“This is not something that became public when the State Department released those emails,” she added, noting that none of the emails mentioning Amiri were classified or retroactively classified as such — as some emails sent to Clinton were — upon their public release, a sign the Amiri material was not considered too sensitive to release publicly.- CNN
Having your source killed because information is carelessly leaked, is a case officer’s worst nightmare. A case officer can spend quite a bit of time grooming someone to spy against their government for the United States. The information that the source provides is valuable for national security and is usually classified as top-secret SCI, because if the information was leaked then the source’s role or position could be revealed. If the source’s government gets a hold of the leaked information, the source could be imprisoned or executed for treason.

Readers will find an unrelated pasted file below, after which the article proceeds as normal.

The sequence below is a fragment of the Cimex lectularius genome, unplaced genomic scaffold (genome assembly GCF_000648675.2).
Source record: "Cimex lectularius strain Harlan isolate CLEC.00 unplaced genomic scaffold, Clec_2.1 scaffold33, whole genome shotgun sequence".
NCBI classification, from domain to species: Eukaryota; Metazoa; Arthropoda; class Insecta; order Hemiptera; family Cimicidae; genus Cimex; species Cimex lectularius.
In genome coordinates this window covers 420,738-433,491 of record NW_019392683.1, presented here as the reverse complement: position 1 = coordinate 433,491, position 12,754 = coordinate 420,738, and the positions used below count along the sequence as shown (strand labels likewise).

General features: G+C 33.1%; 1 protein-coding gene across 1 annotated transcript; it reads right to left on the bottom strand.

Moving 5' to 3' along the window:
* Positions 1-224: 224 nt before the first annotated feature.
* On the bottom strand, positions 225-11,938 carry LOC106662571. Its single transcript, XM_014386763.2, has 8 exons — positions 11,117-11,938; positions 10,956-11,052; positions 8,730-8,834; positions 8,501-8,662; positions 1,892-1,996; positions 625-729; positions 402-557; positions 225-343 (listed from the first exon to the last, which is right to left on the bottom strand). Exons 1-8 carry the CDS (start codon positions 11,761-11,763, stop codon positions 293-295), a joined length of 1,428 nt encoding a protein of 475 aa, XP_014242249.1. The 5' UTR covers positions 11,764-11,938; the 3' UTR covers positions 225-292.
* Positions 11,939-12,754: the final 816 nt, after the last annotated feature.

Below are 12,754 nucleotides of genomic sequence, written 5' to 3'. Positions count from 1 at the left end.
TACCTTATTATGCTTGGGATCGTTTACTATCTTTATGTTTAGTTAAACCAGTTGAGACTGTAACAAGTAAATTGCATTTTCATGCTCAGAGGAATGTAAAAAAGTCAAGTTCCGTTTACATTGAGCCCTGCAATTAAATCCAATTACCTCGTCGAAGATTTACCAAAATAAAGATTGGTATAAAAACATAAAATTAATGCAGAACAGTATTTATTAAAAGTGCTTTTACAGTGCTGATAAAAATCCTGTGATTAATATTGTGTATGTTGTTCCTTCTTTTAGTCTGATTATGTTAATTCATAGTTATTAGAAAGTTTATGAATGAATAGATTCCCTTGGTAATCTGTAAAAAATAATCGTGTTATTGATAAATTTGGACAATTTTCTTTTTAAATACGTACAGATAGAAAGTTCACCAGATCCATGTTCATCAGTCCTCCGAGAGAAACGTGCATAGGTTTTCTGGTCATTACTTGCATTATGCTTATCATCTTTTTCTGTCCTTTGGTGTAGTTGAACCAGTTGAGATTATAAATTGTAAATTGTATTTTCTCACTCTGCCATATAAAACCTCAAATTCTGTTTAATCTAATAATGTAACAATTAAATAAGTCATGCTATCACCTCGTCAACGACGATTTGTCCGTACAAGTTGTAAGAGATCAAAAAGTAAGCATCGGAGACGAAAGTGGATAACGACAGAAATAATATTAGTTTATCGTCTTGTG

I have mentioned this before when covering the Clinton e-mail server scandal. Leaking human intelligence can have grave consequences for both the sources and handlers. Foreign countries collect most of their information on the Unites States from open source intelligence and they will not pass up an opportunity to gather intelligence from the a server left unattended, especially from the Secretary of State and State Department. Another opportunity the leaked e-mails, classified or not, can provide is a validation of the foreign intelligence agencies’ assumptions about the United States. It could keep them on the trail of something that they were not supposed to follow and work against our efforts to keep our national interests secret.
In this case it seems like Amiri had several things working against him, the leaked e-mails confirming Iran’s assumptions and accusations, weak cover story, Amiri’s own behavior, and Iran is already extremely paranoid when it comes to the US.
Editorial cartoon courtesy of Robert L. Lang
PLEASE SUBSCRIBE TO CONTINUE READING.
Your subscription is important and supports our editorial integrity and our 100% veteran writing team. Advertisers these days are afraid of being associated with controversial news outlets, like us, that take a stand. Your subscription is vital to ensuring we can continue to publish the courageous apolitical news we are known and respected for as former combat veterans.Subscribe or login